MONTGOMERY , W.Va.For their capstone engineering design project, four West Virginia University Institute of Technology students decided to build an electric motorcycle.

Justin Cole, Kris Williams, Chad Dickman and Todd Sanderson resurrected a 1974 Suzuki GT 750 into an environmentally-friendly vehicle named MEEV , which stands for Mechanical Engineering Electric Vehicle. The MEEV is capable of going 25 miles on a single charge and can reach a top-speed of 50 miles per hour. The bike can fully charge in eight hours from the onboard charger, which is stored in the gas tank.

For WVU Institute of Technology classes System Designs I and II, the aspiring mechanical engineers proposed designing and fabricating all the necessary parts to convert a 35-year-old motorcycle into a plug-in electric motorcycle. The team felt confident that they could successfully complete the project due to their experience with the institutes Society of Automotive Engineers off-road racing team.

The team began by outlining what materials and components were needed to make the endeavor a success. The list began with the bike, motor, batteries and a variety of controllers. The students built all other parts of the bike, including engine mounts, a battery case and a charging system, from scratch. The team faced financial challenges with the total cost of the project reaching $2,100.

The team turned to James Cercone, interim dean of the Leonard C. Nelson College of Engineering and Science, for help with their financial dilemma. The students presented a project proposal to Cercone and were able to acquire the necessary funds from various departments in the college.

The students demonstrated a real passion for the project, and it is our mission to support our students. They made a good case and planned to produce a motorcycle that had the distance to cover the average commute and deliver highway speeds,Cercone said.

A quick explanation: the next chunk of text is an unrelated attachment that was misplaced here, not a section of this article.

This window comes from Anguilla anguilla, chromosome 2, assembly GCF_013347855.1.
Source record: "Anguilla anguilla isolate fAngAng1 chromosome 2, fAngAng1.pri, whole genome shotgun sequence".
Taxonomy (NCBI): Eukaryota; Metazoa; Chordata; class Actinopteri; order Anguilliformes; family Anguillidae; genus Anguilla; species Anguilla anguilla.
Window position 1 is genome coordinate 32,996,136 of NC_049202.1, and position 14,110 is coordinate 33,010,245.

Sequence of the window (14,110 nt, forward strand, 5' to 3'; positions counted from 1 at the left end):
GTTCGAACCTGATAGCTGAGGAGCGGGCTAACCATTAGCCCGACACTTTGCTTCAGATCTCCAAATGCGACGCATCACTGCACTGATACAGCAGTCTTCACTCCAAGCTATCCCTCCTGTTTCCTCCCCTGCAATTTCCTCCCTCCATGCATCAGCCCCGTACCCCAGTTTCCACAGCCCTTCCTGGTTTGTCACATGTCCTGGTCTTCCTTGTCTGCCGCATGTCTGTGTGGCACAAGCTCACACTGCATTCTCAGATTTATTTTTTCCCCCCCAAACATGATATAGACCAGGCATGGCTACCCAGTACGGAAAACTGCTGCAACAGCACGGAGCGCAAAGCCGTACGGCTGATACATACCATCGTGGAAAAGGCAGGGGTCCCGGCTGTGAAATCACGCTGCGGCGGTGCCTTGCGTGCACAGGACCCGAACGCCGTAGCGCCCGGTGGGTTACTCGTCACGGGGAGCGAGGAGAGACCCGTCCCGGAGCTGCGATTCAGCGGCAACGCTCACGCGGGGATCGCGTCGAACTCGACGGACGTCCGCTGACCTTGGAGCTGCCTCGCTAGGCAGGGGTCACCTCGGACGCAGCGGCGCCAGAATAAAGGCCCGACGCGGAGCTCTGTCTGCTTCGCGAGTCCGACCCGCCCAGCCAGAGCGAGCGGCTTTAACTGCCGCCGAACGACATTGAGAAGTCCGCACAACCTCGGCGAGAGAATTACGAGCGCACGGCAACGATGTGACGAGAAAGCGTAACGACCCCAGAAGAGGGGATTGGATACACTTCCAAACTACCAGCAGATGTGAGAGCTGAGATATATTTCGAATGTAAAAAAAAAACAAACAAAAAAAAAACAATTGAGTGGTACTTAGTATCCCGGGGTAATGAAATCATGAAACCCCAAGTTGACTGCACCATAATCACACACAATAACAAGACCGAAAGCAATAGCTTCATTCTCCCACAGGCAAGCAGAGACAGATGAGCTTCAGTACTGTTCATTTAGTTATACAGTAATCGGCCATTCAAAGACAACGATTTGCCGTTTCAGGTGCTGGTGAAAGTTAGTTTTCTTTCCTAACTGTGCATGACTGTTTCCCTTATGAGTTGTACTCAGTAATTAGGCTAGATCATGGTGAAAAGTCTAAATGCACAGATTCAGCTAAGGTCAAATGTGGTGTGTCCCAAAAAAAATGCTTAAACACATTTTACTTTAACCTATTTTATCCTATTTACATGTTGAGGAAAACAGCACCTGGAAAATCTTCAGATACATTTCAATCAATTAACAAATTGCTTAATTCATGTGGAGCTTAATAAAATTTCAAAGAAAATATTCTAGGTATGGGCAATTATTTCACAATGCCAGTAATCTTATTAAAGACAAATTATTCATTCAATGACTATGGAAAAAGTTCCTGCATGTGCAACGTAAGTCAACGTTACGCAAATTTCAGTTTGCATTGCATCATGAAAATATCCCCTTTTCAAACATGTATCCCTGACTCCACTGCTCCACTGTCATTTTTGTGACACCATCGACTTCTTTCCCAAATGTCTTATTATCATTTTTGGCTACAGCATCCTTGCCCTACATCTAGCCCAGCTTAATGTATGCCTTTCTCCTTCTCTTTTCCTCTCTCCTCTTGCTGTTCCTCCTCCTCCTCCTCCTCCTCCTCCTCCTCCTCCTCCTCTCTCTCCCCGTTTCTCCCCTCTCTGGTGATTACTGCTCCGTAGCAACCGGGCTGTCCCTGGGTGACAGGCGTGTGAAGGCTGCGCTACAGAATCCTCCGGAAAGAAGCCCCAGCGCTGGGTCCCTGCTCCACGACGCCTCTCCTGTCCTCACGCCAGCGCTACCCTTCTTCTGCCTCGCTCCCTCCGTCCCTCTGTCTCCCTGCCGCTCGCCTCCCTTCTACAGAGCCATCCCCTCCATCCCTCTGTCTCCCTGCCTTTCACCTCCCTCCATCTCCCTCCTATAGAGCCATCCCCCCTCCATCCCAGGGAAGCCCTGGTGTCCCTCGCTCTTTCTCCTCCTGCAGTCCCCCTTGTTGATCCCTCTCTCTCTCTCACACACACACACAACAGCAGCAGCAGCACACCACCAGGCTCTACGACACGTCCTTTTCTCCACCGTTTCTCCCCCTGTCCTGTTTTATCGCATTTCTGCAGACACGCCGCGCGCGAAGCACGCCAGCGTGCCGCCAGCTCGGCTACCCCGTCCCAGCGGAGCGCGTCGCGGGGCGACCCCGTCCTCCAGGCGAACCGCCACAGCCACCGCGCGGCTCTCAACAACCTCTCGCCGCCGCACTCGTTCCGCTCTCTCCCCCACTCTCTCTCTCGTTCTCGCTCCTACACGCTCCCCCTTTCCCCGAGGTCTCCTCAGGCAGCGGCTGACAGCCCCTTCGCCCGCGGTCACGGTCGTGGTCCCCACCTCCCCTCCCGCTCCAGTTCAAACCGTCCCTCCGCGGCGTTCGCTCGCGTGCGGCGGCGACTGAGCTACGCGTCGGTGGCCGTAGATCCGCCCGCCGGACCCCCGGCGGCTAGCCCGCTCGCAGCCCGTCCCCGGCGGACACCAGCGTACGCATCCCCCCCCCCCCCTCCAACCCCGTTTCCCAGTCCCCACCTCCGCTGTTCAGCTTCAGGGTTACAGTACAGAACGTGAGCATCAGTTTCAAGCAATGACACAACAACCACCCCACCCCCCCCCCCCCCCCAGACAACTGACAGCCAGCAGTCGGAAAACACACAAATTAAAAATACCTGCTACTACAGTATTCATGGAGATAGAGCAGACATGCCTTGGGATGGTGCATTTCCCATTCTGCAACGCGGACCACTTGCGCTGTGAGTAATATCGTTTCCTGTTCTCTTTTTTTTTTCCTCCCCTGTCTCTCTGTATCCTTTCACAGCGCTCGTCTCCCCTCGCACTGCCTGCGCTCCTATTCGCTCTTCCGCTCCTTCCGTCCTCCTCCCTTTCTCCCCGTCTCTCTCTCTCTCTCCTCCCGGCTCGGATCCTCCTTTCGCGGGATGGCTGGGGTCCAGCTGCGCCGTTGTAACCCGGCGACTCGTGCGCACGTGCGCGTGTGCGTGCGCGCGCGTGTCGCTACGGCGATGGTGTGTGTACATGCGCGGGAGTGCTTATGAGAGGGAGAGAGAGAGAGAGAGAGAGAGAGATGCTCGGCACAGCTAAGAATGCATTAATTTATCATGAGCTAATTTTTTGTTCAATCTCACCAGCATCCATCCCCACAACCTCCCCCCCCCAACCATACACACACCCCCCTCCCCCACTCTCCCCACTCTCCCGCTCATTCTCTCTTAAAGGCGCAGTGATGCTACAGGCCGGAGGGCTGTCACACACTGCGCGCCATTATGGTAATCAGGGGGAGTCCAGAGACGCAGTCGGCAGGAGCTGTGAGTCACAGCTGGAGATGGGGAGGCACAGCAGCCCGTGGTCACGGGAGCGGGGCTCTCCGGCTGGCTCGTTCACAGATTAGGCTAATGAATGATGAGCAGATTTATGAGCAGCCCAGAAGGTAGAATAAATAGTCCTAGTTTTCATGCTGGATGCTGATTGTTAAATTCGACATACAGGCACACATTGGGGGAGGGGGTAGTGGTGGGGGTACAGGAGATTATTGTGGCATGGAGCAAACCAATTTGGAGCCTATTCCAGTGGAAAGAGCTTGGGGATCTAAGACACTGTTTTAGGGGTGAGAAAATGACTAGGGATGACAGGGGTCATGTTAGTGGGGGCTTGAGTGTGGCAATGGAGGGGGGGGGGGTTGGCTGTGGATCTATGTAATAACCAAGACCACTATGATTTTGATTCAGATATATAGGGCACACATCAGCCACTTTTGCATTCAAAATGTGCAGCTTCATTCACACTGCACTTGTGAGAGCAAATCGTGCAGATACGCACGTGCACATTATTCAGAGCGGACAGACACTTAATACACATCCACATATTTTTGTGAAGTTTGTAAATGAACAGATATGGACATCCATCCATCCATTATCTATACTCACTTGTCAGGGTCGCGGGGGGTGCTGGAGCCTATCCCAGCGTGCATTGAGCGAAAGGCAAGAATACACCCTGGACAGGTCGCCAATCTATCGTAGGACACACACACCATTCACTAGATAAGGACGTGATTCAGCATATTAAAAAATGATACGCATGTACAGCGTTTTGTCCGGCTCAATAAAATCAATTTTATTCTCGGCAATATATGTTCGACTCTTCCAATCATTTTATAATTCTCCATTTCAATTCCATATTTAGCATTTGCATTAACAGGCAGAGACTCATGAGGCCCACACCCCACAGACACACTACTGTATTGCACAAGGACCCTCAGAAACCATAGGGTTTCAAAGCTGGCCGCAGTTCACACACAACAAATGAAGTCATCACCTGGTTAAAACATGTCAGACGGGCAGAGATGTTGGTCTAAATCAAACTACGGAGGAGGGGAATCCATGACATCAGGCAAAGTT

Construction of the bike began in January. The motorcycle was stripped of the combustion engine and prepared for the conversion. Once the frame had been stripped down, the team began to assemble the electric engine and controls. Adversity soon followed.

We had some setbacks, but each time through persistence and teamwork, we overcame the unexpected,said Justin Cole, now a recent mechanical engineering graduate.

The team worked long days and late nights to complete the MEEV by the end of the spring semester. During the first field test of the vehicle, rain deterred the teams progress, so they waited until the engineering labs were empty and successfully took the bike for a test run through the building.

In the end, the motorcycle was a success, and each team member received top marks for their efforts. Bernhard Betting, professor of mechanical engineering, is currently working on curriculum adjustments to increase the number of projects students complete by adding more hands-on experience to sophomore and junior classes.

A motivated student is a great asset to this institution and that is why I love teaching. These students went above and beyond on this project because they loved what they were doing,Betting said.

Williams, Dickman and Sanderson are returning to the WVU Institute of Technology next year with ambitions of making their electric motorcycle street legal. Future modifications will include a speedometer and other safety requirements. Cole graduated in May and is currently looking to build more electric motorcycles in the future.

WVU Institute of Technology offers more than 50 career-focused, four-year programs in the engineering, sciences, business, social sciences, public administration, humanities and health fields.